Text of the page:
Horizontal Rule

Family Life Denied: Overrepresentation of Romani Children in State Care in Serbia

4 December 2017

Family Life Denied: Overrepresentation of Romani Children in State Care in Serbia

Based on the numbers that are available, it appears Romani children are much more likely to be separated from their families than children of other ethnicities. In Belgrade, for example, around 30% of the children in foster care are Romani, yet Roma make up 2% of the population. It’s hard to judge the full scale of the problem, because not all centres record the ethnicity of the children in their care. But when we asked professionals to estimate the percentage of children in care who come from Romani families, their answers averaged out at around 60% - a wildly disproportionate number.

The full report is available here.

Horizontal Rule

ERRC submission to UN HRC on Hungary (February 2018)

14 February 2018

Written Comments of the European Roma Rights Centre concerning Hungary to the UN Human Rights Committee for consideration at its 122nd session (12 Narch - 6 April 2018).

more ...

horizontal rule

The Fragility of Professional Competence: A Preliminary Account of Child Protection Practice with Romani and Traveller Children in England

24 January 2018

Romani and Traveller children in England are much more likely to be taken into state care than the majority population, and the numbers are rising. Between 2009 and 2016 the number of Irish Travellers in care has risen by 400% and the number of Romani children has risen 933%. The increases are not consistent with national trends, and when compared to population data, suggest that Romani and Traveller children living in the UK could be 3 times more likely be taken into public care than any other child.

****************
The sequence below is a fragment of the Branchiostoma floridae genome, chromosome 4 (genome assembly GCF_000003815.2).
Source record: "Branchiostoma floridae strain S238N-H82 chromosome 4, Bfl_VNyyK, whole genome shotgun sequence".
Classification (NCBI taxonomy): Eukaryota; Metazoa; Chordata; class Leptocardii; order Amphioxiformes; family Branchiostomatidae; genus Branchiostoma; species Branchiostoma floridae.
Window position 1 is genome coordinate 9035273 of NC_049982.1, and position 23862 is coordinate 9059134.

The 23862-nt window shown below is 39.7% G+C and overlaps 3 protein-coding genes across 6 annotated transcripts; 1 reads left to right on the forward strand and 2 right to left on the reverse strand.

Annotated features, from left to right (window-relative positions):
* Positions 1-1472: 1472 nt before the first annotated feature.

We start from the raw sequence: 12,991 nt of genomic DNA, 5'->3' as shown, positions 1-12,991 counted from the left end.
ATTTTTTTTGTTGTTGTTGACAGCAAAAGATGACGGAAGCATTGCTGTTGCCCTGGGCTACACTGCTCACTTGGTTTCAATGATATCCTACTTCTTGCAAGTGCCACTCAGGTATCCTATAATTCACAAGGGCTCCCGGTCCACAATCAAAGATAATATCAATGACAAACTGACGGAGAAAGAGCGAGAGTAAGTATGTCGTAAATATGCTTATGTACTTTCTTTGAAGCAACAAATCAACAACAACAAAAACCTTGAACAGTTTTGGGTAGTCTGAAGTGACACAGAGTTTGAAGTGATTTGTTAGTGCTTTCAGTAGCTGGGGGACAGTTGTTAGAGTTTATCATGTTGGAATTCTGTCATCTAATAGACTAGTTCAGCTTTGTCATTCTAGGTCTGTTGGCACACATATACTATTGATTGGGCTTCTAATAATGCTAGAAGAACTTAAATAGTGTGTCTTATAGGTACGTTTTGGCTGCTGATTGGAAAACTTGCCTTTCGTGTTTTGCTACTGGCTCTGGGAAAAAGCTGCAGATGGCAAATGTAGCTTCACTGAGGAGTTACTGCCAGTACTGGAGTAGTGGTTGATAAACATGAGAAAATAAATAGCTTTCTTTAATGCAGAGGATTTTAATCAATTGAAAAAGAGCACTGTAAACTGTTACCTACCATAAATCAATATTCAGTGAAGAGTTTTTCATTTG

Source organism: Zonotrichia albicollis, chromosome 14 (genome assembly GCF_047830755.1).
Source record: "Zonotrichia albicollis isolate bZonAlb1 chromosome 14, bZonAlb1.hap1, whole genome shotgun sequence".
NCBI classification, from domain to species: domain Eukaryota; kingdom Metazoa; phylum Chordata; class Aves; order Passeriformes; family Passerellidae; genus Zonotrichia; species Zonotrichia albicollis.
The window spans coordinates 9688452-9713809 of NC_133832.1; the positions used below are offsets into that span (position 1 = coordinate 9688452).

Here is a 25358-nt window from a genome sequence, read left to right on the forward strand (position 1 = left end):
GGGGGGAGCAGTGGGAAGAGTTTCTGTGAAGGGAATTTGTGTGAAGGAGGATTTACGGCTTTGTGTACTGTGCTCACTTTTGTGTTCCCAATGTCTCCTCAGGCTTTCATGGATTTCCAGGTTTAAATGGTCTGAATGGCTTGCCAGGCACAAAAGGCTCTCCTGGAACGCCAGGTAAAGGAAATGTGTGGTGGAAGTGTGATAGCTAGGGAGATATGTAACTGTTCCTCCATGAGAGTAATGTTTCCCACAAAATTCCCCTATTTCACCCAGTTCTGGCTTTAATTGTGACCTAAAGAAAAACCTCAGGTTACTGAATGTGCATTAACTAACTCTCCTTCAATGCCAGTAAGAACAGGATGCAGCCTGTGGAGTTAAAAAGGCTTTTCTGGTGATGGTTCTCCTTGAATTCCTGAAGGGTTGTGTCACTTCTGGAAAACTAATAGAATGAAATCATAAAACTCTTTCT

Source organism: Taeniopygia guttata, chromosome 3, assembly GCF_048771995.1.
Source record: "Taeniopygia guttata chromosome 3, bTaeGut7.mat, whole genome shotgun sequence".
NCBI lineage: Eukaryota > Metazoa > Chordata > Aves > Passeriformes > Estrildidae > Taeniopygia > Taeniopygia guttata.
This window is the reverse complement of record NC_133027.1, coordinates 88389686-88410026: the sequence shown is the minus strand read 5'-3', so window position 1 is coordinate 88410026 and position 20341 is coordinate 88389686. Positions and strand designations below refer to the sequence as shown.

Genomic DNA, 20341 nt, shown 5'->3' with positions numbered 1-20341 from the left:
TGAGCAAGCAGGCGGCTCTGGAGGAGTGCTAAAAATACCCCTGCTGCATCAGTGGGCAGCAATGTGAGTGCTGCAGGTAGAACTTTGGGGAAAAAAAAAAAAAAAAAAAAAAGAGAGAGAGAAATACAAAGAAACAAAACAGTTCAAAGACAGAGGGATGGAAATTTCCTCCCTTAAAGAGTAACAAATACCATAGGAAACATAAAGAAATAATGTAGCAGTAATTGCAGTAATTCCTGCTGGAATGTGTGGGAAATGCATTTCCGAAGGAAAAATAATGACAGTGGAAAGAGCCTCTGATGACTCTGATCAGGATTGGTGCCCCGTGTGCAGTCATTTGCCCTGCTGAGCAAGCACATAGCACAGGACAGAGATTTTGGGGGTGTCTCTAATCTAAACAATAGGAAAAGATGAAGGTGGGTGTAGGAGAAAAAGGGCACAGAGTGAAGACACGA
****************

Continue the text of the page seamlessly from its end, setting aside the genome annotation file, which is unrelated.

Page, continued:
more ...

horizontal rule

Families Divided: Romani and Egyptian Children in Albanian Institutions

21 November 2017

There’s a high percentage of Romani and Egyptian children in children’s homes in Albania – a disproportionate number. These children are often put into institutions because of poverty, and then find it impossible ever to return to their families. Because of centuries of discrimination Roma and Egyptians in Albania are less likely to live in adequate housing, less likely to be employed and more likely to feel the effects of extreme poverty.

more ...

horizontal rule